House prices are incidental. Hell, higher house prices are undesirable by themselves, as they hinder affordable family formation. The important thing is to keep the realized nominal income path as close as possible to the expected nominal income paths from the recent past, lest you cause a debt crisis. Today’s rate cut seems reasonable to me, and without looking into it further, my suspicion is that the Canadian economy will be fine, because the BoC seems to be implicitly following Lars Christensen’s Export Price Norm. Look at this graph from Yahoo! Finance:
The CAD is getting hammered, as well it should. I’m impressed the BoC is allowing their currency to weaken like this. The only alternative would be to run the country through a recession for the sake of ‘currency prestige’, which while really stupid, happens all the time. Sort of different shocks, but this reminds me of how Greenspan allowed the USD to similarly weaken when the U.S. was hit with the ’87 stock market crash
The Canadian dollar weakening is a great example of the benefits you get from having a small, local currency. Texas and North Dakota are almost certainly headed for local recession, because they’re in the ‘USD zone’. Canada, blessedly, is an independent nation, and will thus have the option of responding to local circumstances with a weaker currency. Being part of a currency empire is not a good thing.
The plot above suggests Switzerland is far from overheating. NGDP growth has steadily risen since the ceiling was put in, in 2012, but is still well below the 4% per year that’s probably about optimal.
All I can think is that the SNB has been forced to buy lots of foreign currency since this Russia trouble began and rumors of Greece leaving the EMU started circling. That is, much of the pressure on the CHF had been speculative (does the SNB have the will to print?) whereas now there’s genuine haven demand-folks really want to hold CHF and Swiss assets. Maybe the SNB is uncomfortable with its recent surge (that I’m assuming happened) in currency holdings.
If this is the case, it seems like a big mistake to me. I’m blogging on my phone and can’t update myself on Switzerland until late tonight, so take my analysis with some salt. I look forward to learning now the Brazilian and Danish market monitarists read this.
I hope it was clear that by allowing the franc to appreciate, the SNB has tightened monetary policy. The drop in Swiss share prices suggests this is going to be bad for NGDP. I wish I had had a webscraper set up to gather Swiss financial market prices.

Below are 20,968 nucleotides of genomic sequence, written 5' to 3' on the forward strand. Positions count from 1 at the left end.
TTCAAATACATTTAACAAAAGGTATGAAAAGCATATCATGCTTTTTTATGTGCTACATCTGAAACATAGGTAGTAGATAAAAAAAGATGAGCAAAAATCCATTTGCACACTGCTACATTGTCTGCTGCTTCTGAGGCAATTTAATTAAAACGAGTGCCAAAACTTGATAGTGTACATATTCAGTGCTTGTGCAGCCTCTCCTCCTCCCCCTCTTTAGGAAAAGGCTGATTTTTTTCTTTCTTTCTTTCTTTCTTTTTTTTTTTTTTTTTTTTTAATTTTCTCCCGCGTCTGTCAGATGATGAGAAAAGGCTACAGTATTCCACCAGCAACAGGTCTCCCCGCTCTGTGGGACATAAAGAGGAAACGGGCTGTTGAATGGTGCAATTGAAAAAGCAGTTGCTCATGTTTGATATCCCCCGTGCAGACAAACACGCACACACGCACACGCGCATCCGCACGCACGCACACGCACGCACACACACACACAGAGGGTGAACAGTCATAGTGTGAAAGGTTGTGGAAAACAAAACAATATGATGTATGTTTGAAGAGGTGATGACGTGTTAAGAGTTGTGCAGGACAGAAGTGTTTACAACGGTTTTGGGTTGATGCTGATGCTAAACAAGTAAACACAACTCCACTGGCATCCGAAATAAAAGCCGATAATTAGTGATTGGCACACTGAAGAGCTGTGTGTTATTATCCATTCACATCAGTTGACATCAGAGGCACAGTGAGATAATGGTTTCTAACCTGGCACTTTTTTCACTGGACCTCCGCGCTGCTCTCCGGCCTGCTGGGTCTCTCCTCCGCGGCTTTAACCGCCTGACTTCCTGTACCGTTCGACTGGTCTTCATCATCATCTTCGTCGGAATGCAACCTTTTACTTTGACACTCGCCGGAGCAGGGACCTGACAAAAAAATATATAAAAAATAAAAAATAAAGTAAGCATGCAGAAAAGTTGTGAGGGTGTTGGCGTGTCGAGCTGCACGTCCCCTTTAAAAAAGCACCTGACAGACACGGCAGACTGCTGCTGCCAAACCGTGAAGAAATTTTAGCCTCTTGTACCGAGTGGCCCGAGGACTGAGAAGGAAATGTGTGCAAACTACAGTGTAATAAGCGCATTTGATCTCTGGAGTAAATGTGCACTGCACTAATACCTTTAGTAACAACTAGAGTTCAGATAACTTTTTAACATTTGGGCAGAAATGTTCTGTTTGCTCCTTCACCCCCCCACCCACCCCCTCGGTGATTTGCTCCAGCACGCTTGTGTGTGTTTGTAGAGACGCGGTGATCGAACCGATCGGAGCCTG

At least for a few days.
I just got off the phone with Amazon. I’d run up a $1600 hosting bill with them for December!
Upon learning how much I’ve spent, I killed my instances, so the site is now gone.
Amazon is going to refund the charges most likely, because they are a good company that knows about building long term relationships with their customers. But anyway, I will need to figure out how to use their (cheaper) Linux servers before I can put the site back up. This might mean changing a few things about how it works. So EF is dead until I can will myself to do the remedial work.
I feel really grateful to Amazon right now, this error is totally my oversight, but they’re bailing me out.
This is off topic, but y’all might like it all the same.
Robb Wolf, the paleo guru (with a solid chemistry background) has a lady named Barbara Oakley on his podcast. I’m not sure who she is, but she sounds smart. They start talking about nutrition research and…it sounds like economics!
No consensus. Few replicated results. Government policy badly affected by ill-validated science. Even if you’re tired of hearing about the whole paleo/ancestral health framework (I didn’t let it hold me back from the Christmas baklava), the first half is worth a listen.
Being in the midst of orthodontic and dental orthopedic treatment (fixing an unstable bite caused by botched braces earlier) I can tell you orthodontics as a field is almost as messed up as macroeconomics is. I’ve never been all that impressed with physicians either…
This reminds me of those cases where the Mississippi floods out a bunch of people who were living in flood planes thanks to government subsidized insurance. The free market says “don’t do it!” but the state overrides it.